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Wednesday, 1 November 2017

What Is Wrong In This Room?

Brian’s Blog recently reminded me of the puzzles in Arthur Mee’s Children’s Encyclopedia.

Browsing Volume 3 a month or two ago, I came across the puzzle “What Is Wrong In This Room?” which invites you to find seventeen things wrong in a drawing of, presumably, a typical early twentieth-century sitting room. It struck me how different it is from today’s homes, so different that finding all seventeen is nigh impossible. 

Arthur Mee Children's Encyclopedia

I got off to a good start: it slowly dawned on me that the door knob should not be on the hinge side of the door and that the picture above the fireplace is upside down. I didn’t spot the problems with the other two pictures though: that the one near the window is not hooked on to the picture rail, and that the hook for the picture near the door is upside down. How many rooms still have picture rails these days anyway? And what about the large skirting board? Who would spot that it is upside down in the drawing? It looks fine to me. (Score so far: 2/5).

Oh dear, but now for two I might have got with the shrewd intelligence of Miss Marple and the observational acuteness of Sherlock Holmes: qualities I clearly do not possess. The floorboards at the two sides of the carpet run in different directions (no fitted carpets then), and the hands on the clock are not in the correct positions because if the big hand is showing quarter-past, then the little hand should be past the hour rather than before. I got neither of these. It is starting to be as demeaning as University Challenge. (Score now 2/7).

It gets harder. Do any of us still have maids (unless you count wives), or coal fires for that matter? It appears that the hinged handle of the coal-scuttle is unusable – some people will never have heard of coal scuttles – and that the fire the maid is about to load with coal is a gas fire (you just can’t get the staff!). When you look carefully you can see that it is not fully inside the fireplace, and there is also a supply pipe. We used to have a portable stand-alone gas fire similar to that which connected to a gas tap by a long rubber tube. That was in the nineteen-fifties. Where did the fumes go? Poison! Perhaps that’s why my score now sinks to 2/9. 

I put my failure to identify the next ones down to the poor resolution of the drawing – a convenient excuse, I know, but did you notice that the curtain-pole support is fastened on top rather than at the side, making it impossible to put the pole over it, or that the window shutter knob is (like the door) on the wrong side? I didn’t but I’m getting irritated now because is it not possible to slide the pole through, and don’t the window shutters look like folding double-hinged ones which open out to the middle, in which case the knob would be on the right side? Who has window shutters anyway? The answers also say that the window fastener is the wrong way round (the flatter part you move with your thumb is against the window), and that the handle by which we lift the lower half is fixed back to front. I suppose when it comes down to it they are, but you’d think they would be drawn so as to give you at least half a chance of being able to see. Maybe those still with sash windows did better here. An unjust 2/13.

Did you do any better with the soft-furnishings? The box-shaped thing next to the dog is evidently a hassock – a what – a hassock, like the cushions you kneel on in church (well that’s if you go). You are doing very well if you realised that the handle-lugs should be at the ends rather than at the sides. And then there is the chair. The answers say the pattern is upside down. When you rotate the image you can see it appears to show a bird on some kind of perch, but really? And then there is the chair castor which is supposed to be fixed the wrong way round so that it would break under weight. I don’t understand that one at all. When were swivelling ones invented? (2/16).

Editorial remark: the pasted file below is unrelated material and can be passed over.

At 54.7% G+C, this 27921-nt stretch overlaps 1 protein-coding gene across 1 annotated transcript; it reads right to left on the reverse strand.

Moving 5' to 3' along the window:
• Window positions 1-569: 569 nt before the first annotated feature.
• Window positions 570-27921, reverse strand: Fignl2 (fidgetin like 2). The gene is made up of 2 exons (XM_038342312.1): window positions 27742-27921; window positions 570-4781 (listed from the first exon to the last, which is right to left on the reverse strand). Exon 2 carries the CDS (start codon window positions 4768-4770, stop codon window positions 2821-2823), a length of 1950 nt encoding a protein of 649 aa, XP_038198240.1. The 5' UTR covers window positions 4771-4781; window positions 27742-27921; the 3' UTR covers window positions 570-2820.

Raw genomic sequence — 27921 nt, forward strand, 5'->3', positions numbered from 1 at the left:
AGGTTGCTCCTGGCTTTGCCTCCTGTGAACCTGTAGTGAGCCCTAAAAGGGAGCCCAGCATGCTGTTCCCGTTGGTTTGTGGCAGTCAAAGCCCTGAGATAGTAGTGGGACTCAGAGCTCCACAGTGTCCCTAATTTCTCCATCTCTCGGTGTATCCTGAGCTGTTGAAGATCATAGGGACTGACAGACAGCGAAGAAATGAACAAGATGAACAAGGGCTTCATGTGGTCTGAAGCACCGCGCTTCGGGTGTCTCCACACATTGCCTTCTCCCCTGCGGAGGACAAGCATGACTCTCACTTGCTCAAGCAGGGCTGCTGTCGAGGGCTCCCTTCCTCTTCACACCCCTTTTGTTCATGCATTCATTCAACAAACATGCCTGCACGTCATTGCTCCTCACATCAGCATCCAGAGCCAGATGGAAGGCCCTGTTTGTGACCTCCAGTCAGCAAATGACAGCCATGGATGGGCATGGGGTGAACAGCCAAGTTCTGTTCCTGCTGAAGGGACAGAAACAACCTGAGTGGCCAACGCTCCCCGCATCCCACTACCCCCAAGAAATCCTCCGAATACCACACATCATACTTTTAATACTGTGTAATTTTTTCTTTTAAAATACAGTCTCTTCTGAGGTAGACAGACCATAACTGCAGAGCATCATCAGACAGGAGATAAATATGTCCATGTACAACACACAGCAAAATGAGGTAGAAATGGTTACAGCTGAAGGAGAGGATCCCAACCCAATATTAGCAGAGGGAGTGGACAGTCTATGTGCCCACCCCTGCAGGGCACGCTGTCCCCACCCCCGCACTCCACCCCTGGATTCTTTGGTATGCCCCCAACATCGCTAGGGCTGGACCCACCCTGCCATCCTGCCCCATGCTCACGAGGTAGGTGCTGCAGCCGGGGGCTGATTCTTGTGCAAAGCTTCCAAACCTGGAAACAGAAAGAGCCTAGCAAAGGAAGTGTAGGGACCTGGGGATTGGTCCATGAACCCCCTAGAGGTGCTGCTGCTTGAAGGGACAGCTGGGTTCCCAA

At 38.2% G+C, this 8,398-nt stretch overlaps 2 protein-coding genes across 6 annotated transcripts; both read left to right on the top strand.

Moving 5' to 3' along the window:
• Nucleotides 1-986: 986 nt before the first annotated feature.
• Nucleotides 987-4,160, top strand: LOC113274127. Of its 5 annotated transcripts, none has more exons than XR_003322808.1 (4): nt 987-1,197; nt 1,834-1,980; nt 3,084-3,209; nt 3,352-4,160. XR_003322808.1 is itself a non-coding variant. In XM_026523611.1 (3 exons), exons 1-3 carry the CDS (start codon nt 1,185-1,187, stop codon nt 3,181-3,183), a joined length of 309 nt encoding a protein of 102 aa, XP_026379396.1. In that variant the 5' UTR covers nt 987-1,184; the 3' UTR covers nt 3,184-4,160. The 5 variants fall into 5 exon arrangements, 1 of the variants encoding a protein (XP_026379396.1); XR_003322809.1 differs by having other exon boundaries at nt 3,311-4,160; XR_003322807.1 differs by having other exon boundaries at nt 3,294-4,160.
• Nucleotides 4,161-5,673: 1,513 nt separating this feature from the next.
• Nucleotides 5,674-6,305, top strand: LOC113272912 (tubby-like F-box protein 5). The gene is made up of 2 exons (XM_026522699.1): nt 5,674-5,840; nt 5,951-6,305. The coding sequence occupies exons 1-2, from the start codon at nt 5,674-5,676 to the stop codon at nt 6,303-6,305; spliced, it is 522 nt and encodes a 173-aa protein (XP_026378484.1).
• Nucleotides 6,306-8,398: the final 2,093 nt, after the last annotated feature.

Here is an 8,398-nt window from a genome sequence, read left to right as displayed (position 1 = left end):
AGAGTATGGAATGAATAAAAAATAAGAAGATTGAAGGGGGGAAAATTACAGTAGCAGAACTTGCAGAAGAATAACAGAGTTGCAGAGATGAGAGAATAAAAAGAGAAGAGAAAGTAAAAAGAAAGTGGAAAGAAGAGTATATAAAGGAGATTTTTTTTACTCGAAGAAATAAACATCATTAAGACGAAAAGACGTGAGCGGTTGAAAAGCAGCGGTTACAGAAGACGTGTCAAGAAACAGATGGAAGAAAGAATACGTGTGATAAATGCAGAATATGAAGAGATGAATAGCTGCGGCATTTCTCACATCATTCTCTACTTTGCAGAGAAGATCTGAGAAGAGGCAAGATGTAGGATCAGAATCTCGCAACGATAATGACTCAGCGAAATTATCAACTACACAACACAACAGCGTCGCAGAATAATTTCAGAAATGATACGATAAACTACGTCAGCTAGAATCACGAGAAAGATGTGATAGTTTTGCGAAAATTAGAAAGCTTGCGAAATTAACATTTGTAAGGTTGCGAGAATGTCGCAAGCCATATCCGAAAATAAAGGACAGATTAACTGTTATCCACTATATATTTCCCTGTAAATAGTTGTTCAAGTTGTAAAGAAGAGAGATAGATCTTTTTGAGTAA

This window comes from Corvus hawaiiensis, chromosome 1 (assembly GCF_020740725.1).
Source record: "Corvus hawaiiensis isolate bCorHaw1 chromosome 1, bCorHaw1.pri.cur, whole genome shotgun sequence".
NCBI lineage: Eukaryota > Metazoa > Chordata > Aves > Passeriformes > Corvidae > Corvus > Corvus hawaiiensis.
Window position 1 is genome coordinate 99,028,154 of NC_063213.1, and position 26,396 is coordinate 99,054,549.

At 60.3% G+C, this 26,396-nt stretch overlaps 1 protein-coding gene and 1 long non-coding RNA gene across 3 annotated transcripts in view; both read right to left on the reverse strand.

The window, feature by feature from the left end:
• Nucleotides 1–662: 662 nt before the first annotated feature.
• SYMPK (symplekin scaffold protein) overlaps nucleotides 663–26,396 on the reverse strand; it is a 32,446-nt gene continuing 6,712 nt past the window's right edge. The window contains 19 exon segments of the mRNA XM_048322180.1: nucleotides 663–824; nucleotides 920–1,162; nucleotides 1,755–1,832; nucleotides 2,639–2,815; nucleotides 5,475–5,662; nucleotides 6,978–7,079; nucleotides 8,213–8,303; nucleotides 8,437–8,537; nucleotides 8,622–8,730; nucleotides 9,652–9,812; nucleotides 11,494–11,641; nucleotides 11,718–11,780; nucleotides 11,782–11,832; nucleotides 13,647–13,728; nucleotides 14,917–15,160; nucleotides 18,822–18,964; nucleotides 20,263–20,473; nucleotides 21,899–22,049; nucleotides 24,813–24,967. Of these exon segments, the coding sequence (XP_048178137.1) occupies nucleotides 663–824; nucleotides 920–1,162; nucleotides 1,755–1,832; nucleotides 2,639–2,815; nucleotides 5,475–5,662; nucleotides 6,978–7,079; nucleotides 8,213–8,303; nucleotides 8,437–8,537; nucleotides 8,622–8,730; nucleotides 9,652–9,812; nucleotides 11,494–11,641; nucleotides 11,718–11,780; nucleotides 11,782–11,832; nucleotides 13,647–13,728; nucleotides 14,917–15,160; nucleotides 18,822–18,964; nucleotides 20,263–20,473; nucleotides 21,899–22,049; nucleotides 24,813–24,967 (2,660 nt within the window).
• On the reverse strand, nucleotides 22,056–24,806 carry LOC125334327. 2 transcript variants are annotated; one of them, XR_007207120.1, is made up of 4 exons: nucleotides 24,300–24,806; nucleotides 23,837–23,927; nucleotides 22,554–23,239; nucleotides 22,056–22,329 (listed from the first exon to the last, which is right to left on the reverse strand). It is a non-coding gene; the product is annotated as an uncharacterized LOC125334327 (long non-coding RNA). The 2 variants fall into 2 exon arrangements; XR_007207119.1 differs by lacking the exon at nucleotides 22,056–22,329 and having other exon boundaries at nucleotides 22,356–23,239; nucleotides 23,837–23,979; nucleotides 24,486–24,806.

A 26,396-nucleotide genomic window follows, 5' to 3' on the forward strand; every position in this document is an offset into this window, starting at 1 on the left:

Lastly, the dog. I’m not a doggy person, that’s my excuse, but I would be surprised if you got it even if you are. It is a spaniel with a collie’s tail. Couldn’t it be just a mongrel?

So, 2/17 for me, 12%, an unmitigated, dismal fail. Even with a lucky resit I doubt I would manage more than six or seven. 

The ten volumes of this encyclopedia were bought in 1927. Were children a lot cleverer then, or is it just that the once-familiar has changed beyond recognition?

Perhaps we should set a modern version that they wouldn’t be able to do – a central heating radiator with the pipes attached to the top rather than the bottom, a light with a missing bulb and a television with an image on the screen despite not being plugged in. And how wrong they would be when they said that that our pictures had no support at all. That would show ‘em we‘re not stupid.


You might also like Knockout, Knowledge and Arthur Mee.
 

2 comments:

  1. There are certainly a few silly things wrong in the picture like the door handle, but yes, others are specific to the period. As for the dog's tail we really have to nit-pick to get that one.

    I don't have a maid (or wife) but I do have a butler and a wood burning stove... admittedly the butler is my alter ego who I blame for various mishaps; less so since I got a cat. I think picture rails look nice, especially in a room with tall skirting boards... I've been considering adding some to my lounge, maybe I'll get the butler to fit them.

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    1. Like I said, it just goes to show how much things have changed, but that could be said of almost everything in the whole encyclopedia, which is much of its appeal. It might also be interesting to see a 1960s version of the problem - record deck arm the wrong way round, etc.

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